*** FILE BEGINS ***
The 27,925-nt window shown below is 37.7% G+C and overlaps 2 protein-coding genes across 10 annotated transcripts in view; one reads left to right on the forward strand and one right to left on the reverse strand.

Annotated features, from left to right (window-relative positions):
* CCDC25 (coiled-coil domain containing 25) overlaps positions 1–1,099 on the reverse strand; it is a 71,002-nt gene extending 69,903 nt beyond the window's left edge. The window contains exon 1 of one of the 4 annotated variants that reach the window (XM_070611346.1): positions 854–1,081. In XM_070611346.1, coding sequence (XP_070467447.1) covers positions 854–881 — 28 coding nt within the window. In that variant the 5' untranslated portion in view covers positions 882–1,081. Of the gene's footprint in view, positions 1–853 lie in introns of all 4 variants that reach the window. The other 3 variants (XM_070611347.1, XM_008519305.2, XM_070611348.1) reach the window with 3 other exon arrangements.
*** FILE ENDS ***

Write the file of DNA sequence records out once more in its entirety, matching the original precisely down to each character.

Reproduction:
The 27,925-nt window shown below is 37.7% G+C and overlaps 2 protein-coding genes across 10 annotated transcripts in view; one reads left to right on the forward strand and one right to left on the reverse strand.

Annotated features, from left to right (window-relative positions):
* CCDC25 (coiled-coil domain containing 25) overlaps positions 1–1,099 on the reverse strand; it is a 71,002-nt gene extending 69,903 nt beyond the window's left edge. The window contains exon 1 of one of the 4 annotated variants that reach the window (XM_070611346.1): positions 854–1,081. In XM_070611346.1, coding sequence (XP_070467447.1) covers positions 854–881 — 28 coding nt within the window. In that variant the 5' untranslated portion in view covers positions 882–1,081. Of the gene's footprint in view, positions 1–853 lie in introns of all 4 variants that reach the window. The other 3 variants (XM_070611347.1, XM_008519305.2, XM_070611348.1) reach the window with 3 other exon arrangements.